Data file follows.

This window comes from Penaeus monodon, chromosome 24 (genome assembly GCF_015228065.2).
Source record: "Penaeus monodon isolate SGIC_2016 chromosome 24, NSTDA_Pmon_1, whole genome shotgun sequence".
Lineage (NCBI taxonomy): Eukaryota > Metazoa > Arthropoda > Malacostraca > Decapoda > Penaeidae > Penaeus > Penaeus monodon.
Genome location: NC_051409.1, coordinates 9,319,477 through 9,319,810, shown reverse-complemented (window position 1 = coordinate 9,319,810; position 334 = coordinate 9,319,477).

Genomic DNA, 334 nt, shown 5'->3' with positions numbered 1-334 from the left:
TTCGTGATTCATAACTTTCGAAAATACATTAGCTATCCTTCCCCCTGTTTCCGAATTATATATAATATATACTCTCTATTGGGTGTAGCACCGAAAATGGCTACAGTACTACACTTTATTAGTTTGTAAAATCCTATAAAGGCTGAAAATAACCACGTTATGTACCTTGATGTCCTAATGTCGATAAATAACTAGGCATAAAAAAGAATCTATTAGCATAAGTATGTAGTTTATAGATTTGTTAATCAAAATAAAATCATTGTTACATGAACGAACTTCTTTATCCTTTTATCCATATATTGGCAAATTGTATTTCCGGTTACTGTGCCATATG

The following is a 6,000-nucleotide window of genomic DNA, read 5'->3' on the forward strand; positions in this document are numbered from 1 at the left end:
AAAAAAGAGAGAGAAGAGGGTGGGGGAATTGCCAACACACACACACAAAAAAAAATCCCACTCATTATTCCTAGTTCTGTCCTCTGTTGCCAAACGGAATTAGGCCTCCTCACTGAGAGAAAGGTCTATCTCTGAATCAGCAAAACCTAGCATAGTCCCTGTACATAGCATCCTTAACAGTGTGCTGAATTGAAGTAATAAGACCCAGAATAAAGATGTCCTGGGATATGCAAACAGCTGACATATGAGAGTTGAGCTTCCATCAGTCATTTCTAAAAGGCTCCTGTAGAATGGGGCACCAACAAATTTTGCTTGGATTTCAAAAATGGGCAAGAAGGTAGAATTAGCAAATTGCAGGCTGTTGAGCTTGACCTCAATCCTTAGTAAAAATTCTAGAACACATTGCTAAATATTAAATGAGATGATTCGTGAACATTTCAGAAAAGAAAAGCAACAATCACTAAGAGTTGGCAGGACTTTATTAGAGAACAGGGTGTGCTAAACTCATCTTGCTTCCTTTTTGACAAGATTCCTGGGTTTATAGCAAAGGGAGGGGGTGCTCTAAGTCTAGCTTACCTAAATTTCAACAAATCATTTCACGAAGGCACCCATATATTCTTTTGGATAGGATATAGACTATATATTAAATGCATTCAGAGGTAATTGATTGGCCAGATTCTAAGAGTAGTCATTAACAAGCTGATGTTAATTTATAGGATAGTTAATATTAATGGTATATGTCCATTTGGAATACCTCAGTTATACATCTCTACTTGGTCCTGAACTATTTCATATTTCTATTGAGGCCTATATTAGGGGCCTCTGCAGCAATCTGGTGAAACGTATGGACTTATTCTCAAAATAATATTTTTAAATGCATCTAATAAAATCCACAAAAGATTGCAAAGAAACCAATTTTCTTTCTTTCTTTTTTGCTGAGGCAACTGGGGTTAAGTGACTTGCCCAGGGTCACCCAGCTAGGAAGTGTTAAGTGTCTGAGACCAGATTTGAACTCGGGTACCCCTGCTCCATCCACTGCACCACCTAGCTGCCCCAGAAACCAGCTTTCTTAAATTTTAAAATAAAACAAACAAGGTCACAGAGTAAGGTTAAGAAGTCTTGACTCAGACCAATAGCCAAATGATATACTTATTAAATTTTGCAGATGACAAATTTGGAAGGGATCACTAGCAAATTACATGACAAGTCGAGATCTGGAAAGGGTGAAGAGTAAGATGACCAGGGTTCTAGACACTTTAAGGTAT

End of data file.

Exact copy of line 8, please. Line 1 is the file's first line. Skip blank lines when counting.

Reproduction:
AAAAAAGAGAGAGAAGAGGGTGGGGGAATTGCCAACACACACACACAAAAAAAAATCCCACTCATTATTCCTAGTTCTGTCCTCTGTTGCCAAACGGAATTAGGCCTCCTCACTGAGAGAAAGGTCTATCTCTGAATCAGCAAAACCTAGCATAGTCCCTGTACATAGCATCCTTAACAGTGTGCTGAATTGAAGTAATAAGACCCAGAATAAAGATGTCCTGGGATATGCAAACAGCTGACATATGAGAGTTGAGCTTCCATCAGTCATTTCTAAAAGGCTCCTGTAGAATGGGGCACCAACAAATTTTGCTTGGATTTCAAAAATGGGCAAGAAGGTAGAATTAGCAAATTGCAGGCTGTTGAGCTTGACCTCAATCCTTAGTAAAAATTCTAGAACACATTGCTAAATATTAAATGAGATGATTCGTGAACATTTCAGAAAAGAAAAGCAACAATCACTAAGAGTTGGCAGGACTTTATTAGAGAACAGGGTGTGCTAAACTCATCTTGCTTCCTTTTTGACAAGATTCCTGGGTTTATAGCAAAGGGAGGGGGTGCTCTAAGTCTAGCTTACCTAAATTTCAACAAATCATTTCACGAAGGCACCCATATATTCTTTTGGATAGGATATAGACTATATATTAAATGCATTCAGAGGTAATTGATTGGCCAGATTCTAAGAGTAGTCATTAACAAGCTGATGTTAATTTATAGGATAGTTAATATTAATGGTATATGTCCATTTGGAATACCTCAGTTATACATCTCTACTTGGTCCTGAACTATTTCATATTTCTATTGAGGCCTATATTAGGGGCCTCTGCAGCAATCTGGTGAAACGTATGGACTTATTCTCAAAATAATATTTTTAAATGCATCTAATAAAATCCACAAAAGATTGCAAAGAAACCAATTTTCTTTCTTTCTTTTTTGCTGAGGCAACTGGGGTTAAGTGACTTGCCCAGGGTCACCCAGCTAGGAAGTGTTAAGTGTCTGAGACCAGATTTGAACTCGGGTACCCCTGCTCCATCCACTGCACCACCTAGCTGCCCCAGAAACCAGCTTTCTTAAATTTTAAAATAAAACAAACAAGGTCACAGAGTAAGGTTAAGAAGTCTTGACTCAGACCAATAGCCAAATGATATACTTATTAAATTTTGCAGATGACAAATTTGGAAGGGATCACTAGCAAATTACATGACAAGTCGAGATCTGGAAAGGGTGAAGAGTAAGATGACCAGGGTTCTAGACACTTTAAGGTAT